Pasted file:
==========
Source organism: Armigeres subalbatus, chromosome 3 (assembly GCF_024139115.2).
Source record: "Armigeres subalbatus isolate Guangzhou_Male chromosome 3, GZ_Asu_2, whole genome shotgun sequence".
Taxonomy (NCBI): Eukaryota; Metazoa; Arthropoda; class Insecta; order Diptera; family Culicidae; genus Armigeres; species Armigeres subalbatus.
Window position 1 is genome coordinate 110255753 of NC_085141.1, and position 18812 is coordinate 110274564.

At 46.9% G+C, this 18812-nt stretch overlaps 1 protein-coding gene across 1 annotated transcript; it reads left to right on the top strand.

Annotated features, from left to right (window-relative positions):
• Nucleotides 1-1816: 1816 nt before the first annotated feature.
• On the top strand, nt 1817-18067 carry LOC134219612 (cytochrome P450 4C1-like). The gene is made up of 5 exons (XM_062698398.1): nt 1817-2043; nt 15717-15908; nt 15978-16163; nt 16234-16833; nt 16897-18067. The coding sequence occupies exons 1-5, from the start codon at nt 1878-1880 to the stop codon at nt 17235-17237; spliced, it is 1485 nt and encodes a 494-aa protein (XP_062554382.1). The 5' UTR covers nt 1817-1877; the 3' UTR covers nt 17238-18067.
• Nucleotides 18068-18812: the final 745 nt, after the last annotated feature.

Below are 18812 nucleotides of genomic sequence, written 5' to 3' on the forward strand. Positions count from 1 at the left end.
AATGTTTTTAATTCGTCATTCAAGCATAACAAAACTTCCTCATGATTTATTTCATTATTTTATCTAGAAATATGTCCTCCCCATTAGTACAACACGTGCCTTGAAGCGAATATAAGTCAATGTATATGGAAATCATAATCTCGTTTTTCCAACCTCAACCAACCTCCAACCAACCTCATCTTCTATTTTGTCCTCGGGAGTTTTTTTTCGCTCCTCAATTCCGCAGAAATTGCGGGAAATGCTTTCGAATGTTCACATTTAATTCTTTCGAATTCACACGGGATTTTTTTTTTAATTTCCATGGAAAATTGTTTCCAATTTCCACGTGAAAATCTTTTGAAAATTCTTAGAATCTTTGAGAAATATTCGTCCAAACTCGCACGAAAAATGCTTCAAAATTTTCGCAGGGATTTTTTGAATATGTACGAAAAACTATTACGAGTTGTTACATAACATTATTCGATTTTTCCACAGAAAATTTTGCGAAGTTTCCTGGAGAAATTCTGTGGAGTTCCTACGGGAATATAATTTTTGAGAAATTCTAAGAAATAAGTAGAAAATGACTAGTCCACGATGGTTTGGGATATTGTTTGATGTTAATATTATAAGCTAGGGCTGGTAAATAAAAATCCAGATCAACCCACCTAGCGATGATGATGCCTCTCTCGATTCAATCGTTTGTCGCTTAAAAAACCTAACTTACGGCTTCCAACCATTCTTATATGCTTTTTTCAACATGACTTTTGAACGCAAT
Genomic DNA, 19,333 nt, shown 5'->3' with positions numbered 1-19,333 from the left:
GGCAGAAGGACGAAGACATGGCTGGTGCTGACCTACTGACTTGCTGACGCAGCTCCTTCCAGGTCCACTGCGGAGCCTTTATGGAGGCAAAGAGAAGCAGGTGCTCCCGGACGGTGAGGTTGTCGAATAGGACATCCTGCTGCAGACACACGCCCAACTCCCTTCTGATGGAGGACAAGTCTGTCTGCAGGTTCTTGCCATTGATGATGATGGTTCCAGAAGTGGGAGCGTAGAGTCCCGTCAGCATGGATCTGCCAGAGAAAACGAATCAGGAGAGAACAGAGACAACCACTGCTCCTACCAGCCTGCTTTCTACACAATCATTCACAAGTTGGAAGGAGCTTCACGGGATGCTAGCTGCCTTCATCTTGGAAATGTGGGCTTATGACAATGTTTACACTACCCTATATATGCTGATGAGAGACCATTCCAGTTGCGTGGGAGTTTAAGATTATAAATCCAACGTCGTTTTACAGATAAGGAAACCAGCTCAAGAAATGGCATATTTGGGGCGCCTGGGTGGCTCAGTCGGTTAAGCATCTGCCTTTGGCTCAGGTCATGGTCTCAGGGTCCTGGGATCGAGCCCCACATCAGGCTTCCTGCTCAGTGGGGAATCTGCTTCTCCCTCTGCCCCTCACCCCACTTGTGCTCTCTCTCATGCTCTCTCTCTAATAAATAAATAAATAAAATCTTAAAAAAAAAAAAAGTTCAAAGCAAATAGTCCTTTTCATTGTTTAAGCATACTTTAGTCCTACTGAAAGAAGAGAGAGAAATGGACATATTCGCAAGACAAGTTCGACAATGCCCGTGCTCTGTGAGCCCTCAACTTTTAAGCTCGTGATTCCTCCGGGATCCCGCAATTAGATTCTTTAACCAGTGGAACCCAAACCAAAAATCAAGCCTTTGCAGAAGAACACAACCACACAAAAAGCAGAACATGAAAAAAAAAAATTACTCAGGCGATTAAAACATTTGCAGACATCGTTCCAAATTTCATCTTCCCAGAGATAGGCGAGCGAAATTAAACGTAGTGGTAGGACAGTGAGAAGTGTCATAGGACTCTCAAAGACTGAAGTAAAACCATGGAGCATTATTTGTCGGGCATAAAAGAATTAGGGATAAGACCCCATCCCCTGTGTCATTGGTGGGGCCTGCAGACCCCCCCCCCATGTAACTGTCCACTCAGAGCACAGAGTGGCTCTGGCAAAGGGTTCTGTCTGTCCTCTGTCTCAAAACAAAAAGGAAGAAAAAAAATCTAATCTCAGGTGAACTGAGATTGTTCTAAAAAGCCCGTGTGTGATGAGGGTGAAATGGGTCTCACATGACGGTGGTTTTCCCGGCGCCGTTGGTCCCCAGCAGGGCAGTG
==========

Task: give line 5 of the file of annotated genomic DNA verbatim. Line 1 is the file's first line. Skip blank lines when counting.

At 46.9% G+C, this 18812-nt stretch overlaps 1 protein-coding gene across 1 annotated transcript; it reads left to right on the top strand.